THIRUVANANTHAPURAM: A vast database of rare documents which will throw light on the chequered history of the state is set to be unveiled in a couple of weeks. The database, which includes over one lakh records ranging from palm-leaf manuscripts to colonial-era documents, has been compiled as part of community archives project of State Archives Department and the Kerala State Literacy Mission.
Literacy Mission director P S Sreekala said the documentation is over and the index will be handed over to the Archives Department in a couple of weeks. A history seminar will be held alongside. The documents were traced by Literacy Mission students during a three-month-long statewide survey which involved 50,000 households last year. “The survey report has the exact location of the document with contact details of the custodian. Some surveyors have reported objects of archaeological value,” she said.
“Nearly half of the findings are palm-leaf manuscrips on varied topics like Ayurveda, astrology, tantra and horoscopes. Rare books and copies of the first Malayalam journal ‘Rajyasamacharam’ edited by Hermann Gundert are among them,” said E V Anil, Literacy Mission project coordinator .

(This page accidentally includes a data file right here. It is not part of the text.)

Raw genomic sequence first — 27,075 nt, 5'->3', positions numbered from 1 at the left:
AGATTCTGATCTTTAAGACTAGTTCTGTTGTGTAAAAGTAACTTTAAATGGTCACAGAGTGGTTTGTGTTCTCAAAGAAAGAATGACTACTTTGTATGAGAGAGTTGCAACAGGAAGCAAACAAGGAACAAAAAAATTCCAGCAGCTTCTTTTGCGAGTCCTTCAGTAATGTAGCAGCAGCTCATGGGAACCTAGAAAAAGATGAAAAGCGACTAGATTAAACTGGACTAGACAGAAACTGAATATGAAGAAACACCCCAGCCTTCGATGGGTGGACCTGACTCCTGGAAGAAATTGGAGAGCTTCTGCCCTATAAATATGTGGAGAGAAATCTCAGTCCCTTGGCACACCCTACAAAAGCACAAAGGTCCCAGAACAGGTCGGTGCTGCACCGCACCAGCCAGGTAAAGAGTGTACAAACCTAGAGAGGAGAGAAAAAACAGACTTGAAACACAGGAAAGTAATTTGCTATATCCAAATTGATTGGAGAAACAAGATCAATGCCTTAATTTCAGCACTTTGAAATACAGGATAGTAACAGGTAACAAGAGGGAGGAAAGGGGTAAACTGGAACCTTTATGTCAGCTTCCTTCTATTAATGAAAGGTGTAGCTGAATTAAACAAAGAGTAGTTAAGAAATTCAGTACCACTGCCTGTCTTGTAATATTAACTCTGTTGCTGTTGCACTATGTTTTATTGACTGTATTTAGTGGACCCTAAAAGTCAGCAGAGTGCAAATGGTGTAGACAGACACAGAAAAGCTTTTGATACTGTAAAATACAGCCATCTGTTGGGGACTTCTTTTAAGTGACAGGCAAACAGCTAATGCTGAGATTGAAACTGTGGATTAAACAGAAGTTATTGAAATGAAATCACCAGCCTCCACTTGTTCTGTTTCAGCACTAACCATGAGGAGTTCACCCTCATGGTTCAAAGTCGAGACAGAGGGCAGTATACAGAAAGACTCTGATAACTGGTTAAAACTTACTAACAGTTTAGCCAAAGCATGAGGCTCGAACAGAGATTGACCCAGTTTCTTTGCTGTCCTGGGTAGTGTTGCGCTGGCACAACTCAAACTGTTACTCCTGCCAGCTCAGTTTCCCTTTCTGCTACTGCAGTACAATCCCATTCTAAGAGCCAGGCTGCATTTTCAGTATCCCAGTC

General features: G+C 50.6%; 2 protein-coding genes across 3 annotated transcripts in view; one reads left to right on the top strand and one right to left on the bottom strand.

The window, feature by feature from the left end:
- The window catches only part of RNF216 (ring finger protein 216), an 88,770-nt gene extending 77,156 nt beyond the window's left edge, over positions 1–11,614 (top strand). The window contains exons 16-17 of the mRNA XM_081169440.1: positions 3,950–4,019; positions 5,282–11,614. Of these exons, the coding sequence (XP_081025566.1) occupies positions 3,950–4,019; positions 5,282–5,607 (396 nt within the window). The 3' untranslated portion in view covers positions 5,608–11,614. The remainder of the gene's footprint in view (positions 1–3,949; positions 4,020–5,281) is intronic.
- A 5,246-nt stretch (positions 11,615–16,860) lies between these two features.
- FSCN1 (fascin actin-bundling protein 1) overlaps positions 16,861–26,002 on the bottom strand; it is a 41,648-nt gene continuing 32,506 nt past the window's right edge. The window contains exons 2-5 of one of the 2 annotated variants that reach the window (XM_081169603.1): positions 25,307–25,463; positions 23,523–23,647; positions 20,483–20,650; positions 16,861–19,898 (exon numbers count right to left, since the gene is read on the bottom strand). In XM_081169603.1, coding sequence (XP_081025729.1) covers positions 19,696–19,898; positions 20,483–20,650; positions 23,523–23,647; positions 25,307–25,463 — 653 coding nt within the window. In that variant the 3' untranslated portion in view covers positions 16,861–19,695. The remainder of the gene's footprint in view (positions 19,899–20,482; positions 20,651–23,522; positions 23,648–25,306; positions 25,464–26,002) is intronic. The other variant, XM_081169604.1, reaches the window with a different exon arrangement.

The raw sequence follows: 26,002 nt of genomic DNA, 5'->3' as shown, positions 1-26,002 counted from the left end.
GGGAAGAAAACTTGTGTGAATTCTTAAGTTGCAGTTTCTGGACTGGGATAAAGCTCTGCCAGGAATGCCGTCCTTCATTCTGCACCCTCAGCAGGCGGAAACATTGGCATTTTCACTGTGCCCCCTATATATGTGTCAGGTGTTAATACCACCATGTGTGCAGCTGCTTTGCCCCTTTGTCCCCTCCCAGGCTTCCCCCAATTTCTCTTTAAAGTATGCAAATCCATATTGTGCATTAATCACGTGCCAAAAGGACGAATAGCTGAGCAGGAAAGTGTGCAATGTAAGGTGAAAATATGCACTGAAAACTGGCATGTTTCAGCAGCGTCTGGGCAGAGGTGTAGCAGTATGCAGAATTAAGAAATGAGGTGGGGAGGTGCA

Other rare documents, include an Ayurveda book in Arabic, a palm-leaf manuscript bible, a century-old tantric text, bylaw and old posters of the KPAC, former Chief Minister E K Nayanar’s horoscope and rare photographs and letter of eminent personalities.
The Archives Department said it is awaiting a copy of the database to launch a mammoth conservation programme. “We will collect the records from owners who are willing to donate them. In the case of others, we will depute conservationists to preserve the documents at their respective locations. Also, awareness classes will be conducted for the custodians,” said P Biju, Archives Department assistant director. According to Biju, the community archives, a first-of-its-kind initiative in the country, will be of immense help to researchers and students from various streams.
ONE LAKH RECORDS
The database, which includes over one lakh records ranging from palm-leaf manuscripts to colonial-era documents, has been compiled as part of community archives project of State Archives Department and the Kerala State Literacy Mission. The documents were traced by Literacy Mission students during a three-month-long survey.